HOWEL DDA (" the Good ") (d. 950), prince of Deheubarth (South Central Wales) from before 915, and king of Wales from 943 to 950, was the grandson of Rhodri Mawr (the Great), who had united practically the whole of Wales under his supremacy. As Idwal Voel succeeded his father Anarawd, the elder son of Rhodri, as lord of Gwynedd in 915, so Howel at some time before that date succeeded Rhodri's younger son Cadell as prince of Deheubarth. Howel married Elen, daughter of the last king of Dyfed, and also added Kidweli and Gwyr to his dominions, while on the death of Idwal, who was slain by the English in 943, he took possession of Gwynedd. Both these princes had done homage to the English kings, Edward the Elder and Aethelstan, in 922 and 926, and we find that Howel attended the witans of the English kingdom and witnessed about ten charters between the years 931 and 949. He was secure, therefore, from attack on the eastern side of his kingdom, and it is not certain whether he was engaged in any of the battles recorded during these years in Wales, either in Mon 914, at Dinas Newydd 919 or at Brun 935. To the peaceful character of his reign is probably due the high place which he holds among the Welsh princes. From 943 to 950 Howel Dda was probably ruler of all Wales except Powys (apparently dependent on Mercia), Brecheiniog, Buallt, Gwent and Morgannwg. With Morgan Hen, king of Morgannwg, Howel had a dispute which was eventually settled in favour of the former at the court of the English king. Howel died in 950, and such unity as he had preserved at once disappeared in a war between his sons and those of Idwal Voel. The code of laws attributed to this prince is perhaps his chief claim to fame. He is said to have summoned four men from each cantref in his dominions to the Ty Gwyn (perhaps Whitland in Caermarthenshire) to codify existing custom. Three codes, accordingly called Venedotian,Demetian and Gwentian, are said to have been written down by Bleggwryd, archdeacon of Llandaff (see WELSH LAWS).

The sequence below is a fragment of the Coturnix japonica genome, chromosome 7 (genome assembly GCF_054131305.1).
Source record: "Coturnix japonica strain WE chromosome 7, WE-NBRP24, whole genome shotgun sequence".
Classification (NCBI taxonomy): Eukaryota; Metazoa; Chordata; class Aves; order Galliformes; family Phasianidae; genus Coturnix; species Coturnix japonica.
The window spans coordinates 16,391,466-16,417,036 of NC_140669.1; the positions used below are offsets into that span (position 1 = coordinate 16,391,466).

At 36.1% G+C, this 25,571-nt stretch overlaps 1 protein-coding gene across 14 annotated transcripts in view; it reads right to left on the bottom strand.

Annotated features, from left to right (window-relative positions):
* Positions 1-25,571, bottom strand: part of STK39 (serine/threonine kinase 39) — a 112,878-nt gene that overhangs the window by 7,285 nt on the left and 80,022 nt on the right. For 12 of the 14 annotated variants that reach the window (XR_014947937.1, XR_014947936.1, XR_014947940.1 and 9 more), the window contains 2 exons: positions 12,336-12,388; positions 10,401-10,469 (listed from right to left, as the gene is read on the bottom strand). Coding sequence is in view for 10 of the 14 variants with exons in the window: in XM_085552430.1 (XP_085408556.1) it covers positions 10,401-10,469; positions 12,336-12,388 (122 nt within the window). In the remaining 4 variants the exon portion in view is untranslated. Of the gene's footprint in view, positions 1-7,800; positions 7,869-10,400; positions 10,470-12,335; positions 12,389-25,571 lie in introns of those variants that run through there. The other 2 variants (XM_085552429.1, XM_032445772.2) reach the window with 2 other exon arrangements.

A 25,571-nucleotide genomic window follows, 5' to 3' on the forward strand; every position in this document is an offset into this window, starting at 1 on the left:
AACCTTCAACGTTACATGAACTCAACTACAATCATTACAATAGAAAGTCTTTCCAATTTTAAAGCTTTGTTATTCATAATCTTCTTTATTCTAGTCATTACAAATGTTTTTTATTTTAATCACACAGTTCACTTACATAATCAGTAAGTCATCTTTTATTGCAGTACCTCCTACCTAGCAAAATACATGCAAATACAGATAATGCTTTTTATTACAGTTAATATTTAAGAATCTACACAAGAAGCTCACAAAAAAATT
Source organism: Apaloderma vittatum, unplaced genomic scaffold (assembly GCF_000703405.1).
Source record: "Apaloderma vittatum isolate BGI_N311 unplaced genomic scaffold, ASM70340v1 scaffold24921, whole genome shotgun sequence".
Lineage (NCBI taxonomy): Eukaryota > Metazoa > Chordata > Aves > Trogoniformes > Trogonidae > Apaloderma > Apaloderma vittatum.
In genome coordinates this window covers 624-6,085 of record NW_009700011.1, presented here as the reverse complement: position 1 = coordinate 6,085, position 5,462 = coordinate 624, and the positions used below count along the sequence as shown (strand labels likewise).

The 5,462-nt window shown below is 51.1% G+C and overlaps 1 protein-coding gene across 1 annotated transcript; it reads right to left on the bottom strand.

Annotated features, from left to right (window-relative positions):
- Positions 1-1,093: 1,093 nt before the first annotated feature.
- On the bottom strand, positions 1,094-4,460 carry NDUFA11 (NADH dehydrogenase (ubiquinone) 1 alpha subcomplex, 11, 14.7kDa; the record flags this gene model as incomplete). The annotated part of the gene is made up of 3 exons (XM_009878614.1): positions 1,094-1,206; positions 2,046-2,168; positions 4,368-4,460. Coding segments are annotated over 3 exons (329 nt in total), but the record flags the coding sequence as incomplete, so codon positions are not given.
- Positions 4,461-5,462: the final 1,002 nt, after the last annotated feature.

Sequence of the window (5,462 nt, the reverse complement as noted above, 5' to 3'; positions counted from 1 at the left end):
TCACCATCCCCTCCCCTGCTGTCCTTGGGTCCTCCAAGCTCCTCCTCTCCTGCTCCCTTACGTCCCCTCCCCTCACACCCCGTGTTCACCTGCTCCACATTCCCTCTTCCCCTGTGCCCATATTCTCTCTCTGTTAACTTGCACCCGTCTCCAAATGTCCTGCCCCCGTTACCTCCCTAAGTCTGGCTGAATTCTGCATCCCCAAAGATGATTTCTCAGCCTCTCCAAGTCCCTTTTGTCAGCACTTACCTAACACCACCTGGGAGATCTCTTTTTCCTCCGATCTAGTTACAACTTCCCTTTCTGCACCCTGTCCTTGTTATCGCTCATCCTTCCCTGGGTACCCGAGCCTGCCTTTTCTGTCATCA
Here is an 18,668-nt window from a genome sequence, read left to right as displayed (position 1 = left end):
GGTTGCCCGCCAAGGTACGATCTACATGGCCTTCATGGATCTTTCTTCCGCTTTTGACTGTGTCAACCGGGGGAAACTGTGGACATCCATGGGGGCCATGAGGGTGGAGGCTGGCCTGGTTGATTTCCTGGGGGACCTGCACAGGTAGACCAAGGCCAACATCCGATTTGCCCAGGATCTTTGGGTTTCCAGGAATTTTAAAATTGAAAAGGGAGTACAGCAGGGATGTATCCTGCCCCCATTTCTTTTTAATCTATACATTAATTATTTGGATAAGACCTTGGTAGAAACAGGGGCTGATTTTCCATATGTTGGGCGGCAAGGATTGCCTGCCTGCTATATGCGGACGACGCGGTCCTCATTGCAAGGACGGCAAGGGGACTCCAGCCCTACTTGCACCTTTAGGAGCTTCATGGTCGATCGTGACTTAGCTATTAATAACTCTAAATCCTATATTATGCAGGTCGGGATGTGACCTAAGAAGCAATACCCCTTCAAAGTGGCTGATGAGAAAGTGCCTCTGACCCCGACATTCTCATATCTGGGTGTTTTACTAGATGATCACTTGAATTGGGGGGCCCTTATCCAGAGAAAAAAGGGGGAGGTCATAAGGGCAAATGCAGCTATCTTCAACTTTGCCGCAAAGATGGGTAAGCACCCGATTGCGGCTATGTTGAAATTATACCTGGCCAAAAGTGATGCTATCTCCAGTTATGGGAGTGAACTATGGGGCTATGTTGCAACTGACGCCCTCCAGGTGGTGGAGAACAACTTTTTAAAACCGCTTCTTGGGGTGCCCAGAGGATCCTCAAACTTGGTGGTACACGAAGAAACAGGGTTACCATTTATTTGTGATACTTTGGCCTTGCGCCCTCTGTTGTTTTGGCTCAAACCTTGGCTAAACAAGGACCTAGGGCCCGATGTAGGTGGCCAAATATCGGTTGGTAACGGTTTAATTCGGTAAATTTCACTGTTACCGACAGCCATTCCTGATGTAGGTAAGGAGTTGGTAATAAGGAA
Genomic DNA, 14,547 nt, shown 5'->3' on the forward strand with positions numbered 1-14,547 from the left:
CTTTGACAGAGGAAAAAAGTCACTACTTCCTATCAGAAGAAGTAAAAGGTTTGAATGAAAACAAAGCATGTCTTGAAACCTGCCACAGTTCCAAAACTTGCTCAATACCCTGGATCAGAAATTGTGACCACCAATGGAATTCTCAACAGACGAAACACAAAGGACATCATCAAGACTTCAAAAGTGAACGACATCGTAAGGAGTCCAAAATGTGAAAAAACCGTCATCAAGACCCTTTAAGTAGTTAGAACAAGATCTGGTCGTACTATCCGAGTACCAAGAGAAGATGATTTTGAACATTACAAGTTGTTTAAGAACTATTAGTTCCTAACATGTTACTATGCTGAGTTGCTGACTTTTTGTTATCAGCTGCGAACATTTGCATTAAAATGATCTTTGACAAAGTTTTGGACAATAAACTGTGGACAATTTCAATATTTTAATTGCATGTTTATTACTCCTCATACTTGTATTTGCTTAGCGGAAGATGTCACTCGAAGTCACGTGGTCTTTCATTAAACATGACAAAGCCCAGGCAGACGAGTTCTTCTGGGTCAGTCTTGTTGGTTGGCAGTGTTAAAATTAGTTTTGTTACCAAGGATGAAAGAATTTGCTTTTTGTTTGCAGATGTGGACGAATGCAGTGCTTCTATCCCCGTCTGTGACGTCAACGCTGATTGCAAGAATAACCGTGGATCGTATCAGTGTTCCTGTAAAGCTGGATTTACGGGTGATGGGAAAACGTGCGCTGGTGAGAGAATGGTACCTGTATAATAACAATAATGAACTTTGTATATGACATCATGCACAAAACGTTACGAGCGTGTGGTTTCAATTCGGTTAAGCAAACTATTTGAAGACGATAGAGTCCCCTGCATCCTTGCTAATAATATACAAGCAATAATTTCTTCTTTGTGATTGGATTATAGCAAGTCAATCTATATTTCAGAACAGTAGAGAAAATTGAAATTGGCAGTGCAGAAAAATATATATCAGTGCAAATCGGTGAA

See Sir John Rhys and Brynmor-Jones, The Welsh People (London, 1900); and Aneunn Owen, Ancient Laws and Institutions of Wales (London, 1841).
Note - this article incorporates content from Encyclopaedia Britannica, Eleventh Edition, (1910-1911)